What role should renewable gases play in the integrated energy system?

Renewable gases could act as a fuel or play a role in energy storage to help balance the supply and demand of energy. For example, in times when electricity supply exceeds demand, excess energy can be used to produce renewable gases which can then be used to produce energy when demand rises above supply. Biogas production should be closely linked to agriculture. 

What measures should be taken to promote decarbonized gases?

In order to support a more extensive adoption of decarbonized gases, the EU should support further research and innovation efforts. Additionally, avoiding the taxation of intermediate products and instead focusing on taxing the consumption of these gases would help companies adopt decarbonized gases. EU should encourage the productions and use on biogas in Member States.

What role should hydrogen play and how its development and deployment could be supported by the EU?

Hydrogen will most certainly be an important since it is already a part of European gas markets with several member states looking into expanding its use. Supporting research and development is again important to discover potential new applications of hydrogen.

How could circular economy and the use of waste heat and other waste resources play a greater role in the integrated energy system? What concrete actions would you suggest to achieve this?

District heating networks offer a platform for effective utilization of waste heat to reduce emissions in the heating sector. In order to tap into the potential of waste heat, connecting existing and future industrial installations to local district heating networks should be supported. Additionally, it is important to ensure that the regulatory framework supports the reuse of waste heat. 

How can energy markets contribute to a more integrated energy system?

Well-functioning and transparent markets with clear price signals are important for finding the most cost-effective ways of cooperation between sectors. EU ETS should be expanded to cover more sectors, such as heating and cooling. 

How can cost-efficient use and development of energy infrastructure and digitalization enable an integration of the energy system?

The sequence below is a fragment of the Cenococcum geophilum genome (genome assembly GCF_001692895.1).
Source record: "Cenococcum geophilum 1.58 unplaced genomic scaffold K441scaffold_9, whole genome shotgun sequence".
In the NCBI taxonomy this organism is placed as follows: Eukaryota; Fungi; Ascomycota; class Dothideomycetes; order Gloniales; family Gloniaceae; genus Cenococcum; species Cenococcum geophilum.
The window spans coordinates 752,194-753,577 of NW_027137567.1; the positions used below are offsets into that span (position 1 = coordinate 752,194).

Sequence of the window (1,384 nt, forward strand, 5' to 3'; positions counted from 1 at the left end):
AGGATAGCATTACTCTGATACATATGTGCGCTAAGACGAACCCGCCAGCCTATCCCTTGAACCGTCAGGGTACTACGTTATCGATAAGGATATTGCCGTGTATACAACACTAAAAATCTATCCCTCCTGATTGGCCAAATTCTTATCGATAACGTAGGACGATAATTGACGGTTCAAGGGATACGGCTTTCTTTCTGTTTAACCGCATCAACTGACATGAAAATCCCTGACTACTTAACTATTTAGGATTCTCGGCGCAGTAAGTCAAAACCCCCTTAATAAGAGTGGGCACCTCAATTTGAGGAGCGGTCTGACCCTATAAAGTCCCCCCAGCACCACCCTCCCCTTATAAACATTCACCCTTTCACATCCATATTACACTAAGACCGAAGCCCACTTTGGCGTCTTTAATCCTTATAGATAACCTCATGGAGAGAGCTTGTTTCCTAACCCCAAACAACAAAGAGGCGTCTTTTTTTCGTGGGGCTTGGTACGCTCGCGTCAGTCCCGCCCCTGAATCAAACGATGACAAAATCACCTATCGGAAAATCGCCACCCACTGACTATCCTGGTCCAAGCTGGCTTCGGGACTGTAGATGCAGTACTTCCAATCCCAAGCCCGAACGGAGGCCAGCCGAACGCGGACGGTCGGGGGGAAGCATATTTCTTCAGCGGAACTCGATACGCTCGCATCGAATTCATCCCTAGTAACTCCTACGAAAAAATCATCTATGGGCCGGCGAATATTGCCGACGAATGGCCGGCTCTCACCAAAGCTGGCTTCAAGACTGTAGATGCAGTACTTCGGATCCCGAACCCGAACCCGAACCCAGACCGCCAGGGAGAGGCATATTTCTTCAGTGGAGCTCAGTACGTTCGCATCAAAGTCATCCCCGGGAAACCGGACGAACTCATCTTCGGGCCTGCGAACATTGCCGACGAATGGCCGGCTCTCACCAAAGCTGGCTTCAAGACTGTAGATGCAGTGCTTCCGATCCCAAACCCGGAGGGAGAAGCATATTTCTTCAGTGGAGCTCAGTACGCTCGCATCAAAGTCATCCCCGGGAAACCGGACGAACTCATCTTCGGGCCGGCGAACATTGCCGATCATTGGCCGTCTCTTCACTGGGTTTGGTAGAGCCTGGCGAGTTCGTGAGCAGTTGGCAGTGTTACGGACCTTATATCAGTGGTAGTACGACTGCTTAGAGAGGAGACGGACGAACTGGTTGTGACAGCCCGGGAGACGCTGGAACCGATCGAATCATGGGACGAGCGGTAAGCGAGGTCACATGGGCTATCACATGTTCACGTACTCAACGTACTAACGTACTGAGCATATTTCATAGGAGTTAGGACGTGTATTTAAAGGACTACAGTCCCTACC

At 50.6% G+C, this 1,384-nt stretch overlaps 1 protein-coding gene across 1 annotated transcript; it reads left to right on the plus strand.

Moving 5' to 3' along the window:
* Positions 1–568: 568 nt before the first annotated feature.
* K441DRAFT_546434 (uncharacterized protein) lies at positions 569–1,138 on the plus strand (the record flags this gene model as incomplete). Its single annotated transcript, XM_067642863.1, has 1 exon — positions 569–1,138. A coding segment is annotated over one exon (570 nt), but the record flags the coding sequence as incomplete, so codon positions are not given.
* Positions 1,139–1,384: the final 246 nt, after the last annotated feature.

Investments in transmission and distribution networks are needed in order to cope with the increased electrification. EU funding for energy networks is important element here. The cross-border transmission targets set by European Council should be met. 

Digitalization may help alleviate the issue of intermittency due to electricity production through wind and solar. Demand side management and smart grids could help shift demand from peak hours and additionally lower the cost of electricity for consumers.

Are there any best practices or concrete projects for an integrated energy system you would like to highlight?

There are several local level projects in Finland, one of them is the LEMENE-project in Lempäälä.

What policy actions and legislative measures could the Commission take to foster an integration of the energy system?

As said, the basis for an integrated energy system should be a well-functioning, transparent energy market, where suppliers and consumers can meet each other easily. A technology neutral approach is also vital since the viability of different solutions varies across industries and member states. Therefore, a mix of different solutions will be necessary. The Commission should consider the inclusion of additional sectors, such as heating, into the ETS.

Additionally, when reviewing the Energy Taxation Directive, the Commission should pay close attention to the taxation of reuse of waste heat and other similar issues to ensure that the regulatory network does not disincentivize companies and other actors from utilizing energy that is currently wasted.

To facilitate innovation and adoption of emerging technologies, the EU should stay committed to funding research and development through instruments like the Horizon programme. For example, further research and innovation into small modular nuclear reactors (SMRs) could deliver a stable low-carbon source of electricity and heat for Europe. SMRs could potentially be a cost-effective way of driving sector integration through the production of decarbonized gases, too.